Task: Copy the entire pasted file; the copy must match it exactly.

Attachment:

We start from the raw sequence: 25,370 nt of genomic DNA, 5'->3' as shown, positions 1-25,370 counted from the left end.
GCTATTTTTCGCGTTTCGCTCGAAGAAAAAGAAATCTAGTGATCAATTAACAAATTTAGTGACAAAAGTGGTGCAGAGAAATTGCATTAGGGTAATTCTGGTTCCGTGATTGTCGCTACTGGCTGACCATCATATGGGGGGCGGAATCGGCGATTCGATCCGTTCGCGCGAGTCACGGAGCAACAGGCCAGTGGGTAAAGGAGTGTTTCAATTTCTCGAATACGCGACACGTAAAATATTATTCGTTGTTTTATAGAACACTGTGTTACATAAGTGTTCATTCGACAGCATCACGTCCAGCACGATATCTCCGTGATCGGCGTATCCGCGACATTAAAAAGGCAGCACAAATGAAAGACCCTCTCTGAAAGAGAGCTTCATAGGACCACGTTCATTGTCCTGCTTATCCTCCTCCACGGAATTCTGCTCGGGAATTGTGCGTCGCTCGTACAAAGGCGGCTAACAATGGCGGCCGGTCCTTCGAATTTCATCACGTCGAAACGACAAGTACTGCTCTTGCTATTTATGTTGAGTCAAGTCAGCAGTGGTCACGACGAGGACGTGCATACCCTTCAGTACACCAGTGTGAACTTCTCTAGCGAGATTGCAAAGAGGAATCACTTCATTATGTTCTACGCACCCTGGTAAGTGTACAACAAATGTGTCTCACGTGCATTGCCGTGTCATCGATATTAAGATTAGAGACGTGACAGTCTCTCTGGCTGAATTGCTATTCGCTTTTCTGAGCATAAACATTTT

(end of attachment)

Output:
We start from the raw sequence: 25,370 nt of genomic DNA, 5'->3' as shown, positions 1-25,370 counted from the left end.
GCTATTTTTCGCGTTTCGCTCGAAGAAAAAGAAATCTAGTGATCAATTAACAAATTTAGTGACAAAAGTGGTGCAGAGAAATTGCATTAGGGTAATTCTGGTTCCGTGATTGTCGCTACTGGCTGACCATCATATGGGGGGCGGAATCGGCGATTCGATCCGTTCGCGCGAGTCACGGAGCAACAGGCCAGTGGGTAAAGGAGTGTTTCAATTTCTCGAATACGCGACACGTAAAATATTATTCGTTGTTTTATAGAACACTGTGTTACATAAGTGTTCATTCGACAGCATCACGTCCAGCACGATATCTCCGTGATCGGCGTATCCGCGACATTAAAAAGGCAGCACAAATGAAAGACCCTCTCTGAAAGAGAGCTTCATAGGACCACGTTCATTGTCCTGCTTATCCTCCTCCACGGAATTCTGCTCGGGAATTGTGCGTCGCTCGTACAAAGGCGGCTAACAATGGCGGCCGGTCCTTCGAATTTCATCACGTCGAAACGACAAGTACTGCTCTTGCTATTTATGTTGAGTCAAGTCAGCAGTGGTCACGACGAGGACGTGCATACCCTTCAGTACACCAGTGTGAACTTCTCTAGCGAGATTGCAAAGAGGAATCACTTCATTATGTTCTACGCACCCTGGTAAGTGTACAACAAATGTGTCTCACGTGCATTGCCGTGTCATCGATATTAAGATTAGAGACGTGACAGTCTCTCTGGCTGAATTGCTATTCGCTTTTCTGAGCATAAACATTTT